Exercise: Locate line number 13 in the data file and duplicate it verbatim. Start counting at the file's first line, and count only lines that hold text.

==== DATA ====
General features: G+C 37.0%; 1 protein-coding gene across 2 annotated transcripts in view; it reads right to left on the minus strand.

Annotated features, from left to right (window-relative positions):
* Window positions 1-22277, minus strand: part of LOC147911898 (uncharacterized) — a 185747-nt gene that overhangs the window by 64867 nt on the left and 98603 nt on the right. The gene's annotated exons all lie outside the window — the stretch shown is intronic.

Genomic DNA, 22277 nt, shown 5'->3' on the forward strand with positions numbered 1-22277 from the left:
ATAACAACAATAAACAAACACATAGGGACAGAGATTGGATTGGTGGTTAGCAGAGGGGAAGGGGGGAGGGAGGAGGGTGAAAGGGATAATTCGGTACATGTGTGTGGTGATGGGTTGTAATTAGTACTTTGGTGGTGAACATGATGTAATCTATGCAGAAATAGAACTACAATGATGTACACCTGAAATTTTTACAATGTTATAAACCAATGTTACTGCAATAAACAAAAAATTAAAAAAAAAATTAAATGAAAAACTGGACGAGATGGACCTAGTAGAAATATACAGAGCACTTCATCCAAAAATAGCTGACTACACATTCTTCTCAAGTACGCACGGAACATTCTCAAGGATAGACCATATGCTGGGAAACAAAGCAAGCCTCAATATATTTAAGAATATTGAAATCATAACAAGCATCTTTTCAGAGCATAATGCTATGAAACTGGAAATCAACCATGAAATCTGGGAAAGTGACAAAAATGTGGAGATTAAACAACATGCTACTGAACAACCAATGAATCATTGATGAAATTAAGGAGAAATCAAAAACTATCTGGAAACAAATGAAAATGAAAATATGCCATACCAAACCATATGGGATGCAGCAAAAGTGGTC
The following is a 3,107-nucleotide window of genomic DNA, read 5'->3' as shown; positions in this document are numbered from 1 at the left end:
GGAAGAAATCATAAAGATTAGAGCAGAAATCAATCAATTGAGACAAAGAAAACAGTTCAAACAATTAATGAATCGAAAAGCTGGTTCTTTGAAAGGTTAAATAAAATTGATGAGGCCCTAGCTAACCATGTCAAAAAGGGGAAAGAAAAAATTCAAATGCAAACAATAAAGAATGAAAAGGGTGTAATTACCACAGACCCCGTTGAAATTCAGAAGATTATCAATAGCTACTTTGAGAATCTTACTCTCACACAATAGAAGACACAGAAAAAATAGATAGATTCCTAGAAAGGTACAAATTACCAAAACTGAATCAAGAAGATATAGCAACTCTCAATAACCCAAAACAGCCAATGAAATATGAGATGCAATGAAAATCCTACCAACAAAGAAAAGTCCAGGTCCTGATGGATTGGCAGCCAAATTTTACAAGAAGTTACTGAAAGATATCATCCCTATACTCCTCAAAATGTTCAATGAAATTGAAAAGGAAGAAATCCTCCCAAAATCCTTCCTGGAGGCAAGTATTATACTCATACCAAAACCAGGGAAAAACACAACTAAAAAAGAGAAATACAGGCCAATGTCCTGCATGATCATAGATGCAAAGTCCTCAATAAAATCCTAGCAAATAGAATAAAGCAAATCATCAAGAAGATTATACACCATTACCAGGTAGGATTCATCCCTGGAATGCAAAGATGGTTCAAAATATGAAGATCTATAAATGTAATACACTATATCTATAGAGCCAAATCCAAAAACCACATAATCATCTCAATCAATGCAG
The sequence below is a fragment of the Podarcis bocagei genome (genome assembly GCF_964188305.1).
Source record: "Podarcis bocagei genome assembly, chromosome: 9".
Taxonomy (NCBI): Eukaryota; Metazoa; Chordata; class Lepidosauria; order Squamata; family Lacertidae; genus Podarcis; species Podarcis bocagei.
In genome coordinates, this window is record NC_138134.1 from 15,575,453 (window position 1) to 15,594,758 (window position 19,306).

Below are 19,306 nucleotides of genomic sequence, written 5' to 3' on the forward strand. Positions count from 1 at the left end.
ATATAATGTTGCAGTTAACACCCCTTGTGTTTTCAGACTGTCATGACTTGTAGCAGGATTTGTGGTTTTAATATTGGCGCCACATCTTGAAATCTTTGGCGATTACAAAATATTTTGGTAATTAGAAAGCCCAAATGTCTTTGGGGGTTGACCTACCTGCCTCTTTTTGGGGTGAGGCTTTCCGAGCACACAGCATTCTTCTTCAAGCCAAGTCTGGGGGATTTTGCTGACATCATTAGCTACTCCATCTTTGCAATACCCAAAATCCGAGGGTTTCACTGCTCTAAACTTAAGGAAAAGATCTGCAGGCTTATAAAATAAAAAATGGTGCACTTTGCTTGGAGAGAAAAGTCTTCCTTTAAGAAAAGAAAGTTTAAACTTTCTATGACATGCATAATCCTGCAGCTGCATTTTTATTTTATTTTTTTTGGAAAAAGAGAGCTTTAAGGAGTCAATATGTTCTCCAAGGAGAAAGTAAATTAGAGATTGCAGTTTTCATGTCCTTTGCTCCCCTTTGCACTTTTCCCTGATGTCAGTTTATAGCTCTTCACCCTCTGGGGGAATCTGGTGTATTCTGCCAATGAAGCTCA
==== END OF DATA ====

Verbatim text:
ATATAATGTTGCAGTTAACACCCCTTGTGTTTTCAGACTGTCATGACTTGTAGCAGGATTTGTGGTTTTAATATTGGCGCCACATCTTGAAATCTTTGGCGATTACAAAATATTTTGGTAATTAGAAAGCCCAAATGTCTTTGGGGGTTGACCTACCTGCCTCTTTTTGGGGTGAGGCTTTCCGAGCACACAGCATTCTTCTTCAAGCCAAGTCTGGGGGATTTTGCTGACATCATTAGCTACTCCATCTTTGCAATACCCAAAATCCGAGGGTTTCACTGCTCTAAACTTAAGGAAAAGATCTGCAGGCTTATAAAATAAAAAATGGTGCACTTTGCTTGGAGAGAAAAGTCTTCCTTTAAGAAAAGAAAGTTTAAACTTTCTATGACATGCATAATCCTGCAGCTGCATTTTTATTTTATTTTTTTTGGAAAAAGAGAGCTTTAAGGAGTCAATATGTTCTCCAAGGAGAAAGTAAATTAGAGATTGCAGTTTTCATGTCCTTTGCTCCCCTTTGCACTTTTCCCTGATGTCAGTTTATAGCTCTTCACCCTCTGGGGGAATCTGGTGTATTCTGCCAATGAAGCTCA